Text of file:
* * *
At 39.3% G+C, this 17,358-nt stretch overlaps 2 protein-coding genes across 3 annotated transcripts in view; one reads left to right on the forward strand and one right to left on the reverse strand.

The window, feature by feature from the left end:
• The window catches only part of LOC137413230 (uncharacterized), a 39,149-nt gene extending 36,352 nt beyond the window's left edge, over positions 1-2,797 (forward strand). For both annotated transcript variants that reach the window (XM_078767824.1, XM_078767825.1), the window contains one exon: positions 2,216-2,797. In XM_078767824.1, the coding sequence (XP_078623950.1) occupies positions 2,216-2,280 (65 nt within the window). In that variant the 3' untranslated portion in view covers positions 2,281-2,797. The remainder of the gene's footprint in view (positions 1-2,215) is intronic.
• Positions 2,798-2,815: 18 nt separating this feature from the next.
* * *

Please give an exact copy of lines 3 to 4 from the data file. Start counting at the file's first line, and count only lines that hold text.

• The window catches only part of LOC137413230 (uncharacterized), a 39,149-nt gene extending 36,352 nt beyond the window's left edge, over positions 1-2,797 (forward strand). For both annotated transcript variants that reach the window (XM_078767824.1, XM_078767825.1), the window contains one exon: positions 2,216-2,797. In XM_078767824.1, the coding sequence (XP_078623950.1) occupies positions 2,216-2,280 (65 nt within the window). In that variant the 3' untranslated portion in view covers positions 2,281-2,797. The remainder of the gene's footprint in view (positions 1-2,215) is intronic.
• Positions 2,798-2,815: 18 nt separating this feature from the next.